Doctors are overwhelmed with data. They spend 12% of their time looking up clinical data when they could be seeing patients and still information gets missed. In fact, the IOM has identified untimely access to clinical data as a leading contributor to the 3rd leading cause of death in the US: medical errors. Existing information systems and electronic medical records are better optimized for billing and documentation than they
are for making care safer. There has to be a better way.
In aggregate, community health centers account for the care of about 20 million people in the US. Over half of these patients represent racial or ethnic minorities and over a fifth (22%) prefer to speak Spanish rather than English.
Most CHC revenue comes from fee-for-service reimbursement paid by Medicaid (40%), private payers (7%), and Medicare (6%). This has led CHCs to pursue many of the strategies for maintaining solvency as other care centers across the US, including increasing patient visit volume and improving operational efficiency.
One problem all clinic sites face is the incidence of no-shows, patients for which an appointment is scheduled but that do not show up. It is estimated that no-shows account for 5-30% of appointments scheduled across the US and it is typically higher at CHCs. No-shows risk failing to deliver appropriate care to patients for whom they are scheduled in a timely or continuous manner, reduce access to scarce healthcare resources for those waiting for appointments, and represent up to 15% of lost revenue for the clinic.
Effective hospital care requires coordination among multiple individuals including therapists, care coordinators, primary teams, consult teams, and nurses. Unfortunately, this coordination is costly to frontline staff often requiring much time and many steps even to identify the appropriate contact. Existing solutions have significant shortcomings without a highly-available best practice.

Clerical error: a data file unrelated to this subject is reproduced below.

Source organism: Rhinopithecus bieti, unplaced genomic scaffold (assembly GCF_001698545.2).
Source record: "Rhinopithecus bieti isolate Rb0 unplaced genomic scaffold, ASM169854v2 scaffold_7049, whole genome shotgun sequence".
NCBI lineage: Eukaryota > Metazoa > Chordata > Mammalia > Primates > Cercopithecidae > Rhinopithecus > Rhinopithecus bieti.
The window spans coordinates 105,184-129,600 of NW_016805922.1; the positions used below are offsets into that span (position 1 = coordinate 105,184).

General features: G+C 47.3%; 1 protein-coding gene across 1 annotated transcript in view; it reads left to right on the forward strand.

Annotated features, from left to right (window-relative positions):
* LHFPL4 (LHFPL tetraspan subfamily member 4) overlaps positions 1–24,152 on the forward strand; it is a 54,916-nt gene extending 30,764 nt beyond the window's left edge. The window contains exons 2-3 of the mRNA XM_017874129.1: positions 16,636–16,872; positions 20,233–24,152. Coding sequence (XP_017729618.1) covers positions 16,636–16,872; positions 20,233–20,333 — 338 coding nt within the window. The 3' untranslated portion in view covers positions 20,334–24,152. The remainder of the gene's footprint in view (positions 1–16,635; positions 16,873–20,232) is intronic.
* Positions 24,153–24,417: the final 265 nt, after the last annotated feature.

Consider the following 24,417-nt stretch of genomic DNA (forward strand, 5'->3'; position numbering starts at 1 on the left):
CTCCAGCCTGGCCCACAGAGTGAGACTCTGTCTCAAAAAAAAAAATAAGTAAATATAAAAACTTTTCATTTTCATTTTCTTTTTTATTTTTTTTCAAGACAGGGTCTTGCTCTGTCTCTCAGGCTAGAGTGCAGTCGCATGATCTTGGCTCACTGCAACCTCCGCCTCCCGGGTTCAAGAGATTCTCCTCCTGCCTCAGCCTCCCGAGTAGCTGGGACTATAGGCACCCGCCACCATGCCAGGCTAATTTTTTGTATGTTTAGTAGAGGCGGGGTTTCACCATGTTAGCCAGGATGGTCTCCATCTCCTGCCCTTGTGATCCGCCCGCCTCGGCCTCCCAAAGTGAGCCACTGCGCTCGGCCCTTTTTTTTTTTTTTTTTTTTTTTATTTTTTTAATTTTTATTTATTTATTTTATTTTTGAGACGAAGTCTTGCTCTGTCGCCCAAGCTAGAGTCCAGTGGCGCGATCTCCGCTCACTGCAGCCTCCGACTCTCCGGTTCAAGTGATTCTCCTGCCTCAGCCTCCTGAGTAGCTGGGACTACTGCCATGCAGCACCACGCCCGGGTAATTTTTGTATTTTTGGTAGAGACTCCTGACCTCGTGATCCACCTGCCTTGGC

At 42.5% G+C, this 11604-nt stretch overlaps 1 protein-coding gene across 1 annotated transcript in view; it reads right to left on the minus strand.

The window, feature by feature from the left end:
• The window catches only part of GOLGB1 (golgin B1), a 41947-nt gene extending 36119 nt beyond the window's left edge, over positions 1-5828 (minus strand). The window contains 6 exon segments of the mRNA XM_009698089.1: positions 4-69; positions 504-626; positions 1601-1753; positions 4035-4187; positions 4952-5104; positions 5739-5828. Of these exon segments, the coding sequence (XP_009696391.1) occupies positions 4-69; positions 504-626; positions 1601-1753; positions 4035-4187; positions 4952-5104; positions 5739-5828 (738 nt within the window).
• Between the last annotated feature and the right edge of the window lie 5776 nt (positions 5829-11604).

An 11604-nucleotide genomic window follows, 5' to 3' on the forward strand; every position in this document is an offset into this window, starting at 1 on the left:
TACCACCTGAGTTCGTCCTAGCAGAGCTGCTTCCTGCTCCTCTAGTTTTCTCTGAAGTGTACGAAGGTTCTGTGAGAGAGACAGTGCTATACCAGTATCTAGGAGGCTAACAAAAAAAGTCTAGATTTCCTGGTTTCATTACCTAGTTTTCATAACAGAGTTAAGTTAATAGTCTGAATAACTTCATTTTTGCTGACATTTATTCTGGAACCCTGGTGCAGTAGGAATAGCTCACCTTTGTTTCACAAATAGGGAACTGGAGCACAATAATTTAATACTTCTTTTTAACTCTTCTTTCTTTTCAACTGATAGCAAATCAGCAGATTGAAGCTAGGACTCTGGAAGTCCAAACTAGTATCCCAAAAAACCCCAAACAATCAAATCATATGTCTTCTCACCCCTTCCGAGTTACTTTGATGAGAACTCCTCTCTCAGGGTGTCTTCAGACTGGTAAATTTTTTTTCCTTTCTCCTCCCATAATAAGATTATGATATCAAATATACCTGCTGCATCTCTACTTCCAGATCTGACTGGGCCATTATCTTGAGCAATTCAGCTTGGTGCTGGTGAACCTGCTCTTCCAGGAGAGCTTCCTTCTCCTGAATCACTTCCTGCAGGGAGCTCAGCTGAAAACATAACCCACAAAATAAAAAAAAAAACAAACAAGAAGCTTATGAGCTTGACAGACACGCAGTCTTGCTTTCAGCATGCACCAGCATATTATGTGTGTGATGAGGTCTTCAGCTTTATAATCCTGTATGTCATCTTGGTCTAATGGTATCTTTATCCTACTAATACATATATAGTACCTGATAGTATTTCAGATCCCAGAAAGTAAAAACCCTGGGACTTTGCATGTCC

The 2013 ACC/AHA Guideline on the Assessment of Cardiovascular Risk introduced a new risk assessment calculator based on aggregate data from several cohorts. According to these guidelines, a patient’s risk according to this algorithm is critical in determining if a cholesterol-lowering statin should be prescribed. Initially, this calculator was available only through a somewhat onerous Excel spreadsheet. Moreover, this was nearly impossible to access through mobile phones, a preferred modality. Continue reading
I am appreciative for the opportunity to share alongside David some of my journeys in conceiving of and building Symcat during the Johns Hopkins Informatics Grand Rounds. In it, we talk about some of the history of decision support, the technology behind Symcat, and some additional points about entrepreneurship and web development that excite us.
- video of the presentation
You’ve got this great idea for a medical app that will transform health care (or at least a chunk of it).
There is no one path to executing your idea. Particularly for those of us in medicine where the course is clearly delineated (pre-med, med school, residency, etc), acknowledging this fact can be disorienting. My goal here is to suggest one path that has helped me personally get beyond the ideation phase.
Continue reading 5 Steps to Making Your Medical App Idea a Reality at iMedicalApps.
When people get sick, they have several options for obtaining health care. These include going to the emergency room, urgent care center, or calling a doctor or nurse. However, 80% of people experiencing symptoms start with an Internet search. Unfortunately, searching on Google offers spotty results and frequently leads to undue concern. For example, one is 1000x more likely to encounter “brain tumor” in web search results for “headache” than they are to ever have the disease. Undue concern is a contributor to the 40% of emergency room visits and 70% of physician visits that are considered to be inappropriate.
Each year, half a million patients present to emergency departments in the US with acute vestibular syndrome (AVS) characterized by vertigo lasting more than 24 hours. Though this is frequently caused by something benign such as a self-limited viral infection, it may also indicate a more severe condition such as stroke of the posterior circulation. Unfortunately, MRI can miss strokes when obtained early in the disease course meaning half of those with with posterior strokes are inappropriately sent home from the ER. Continue reading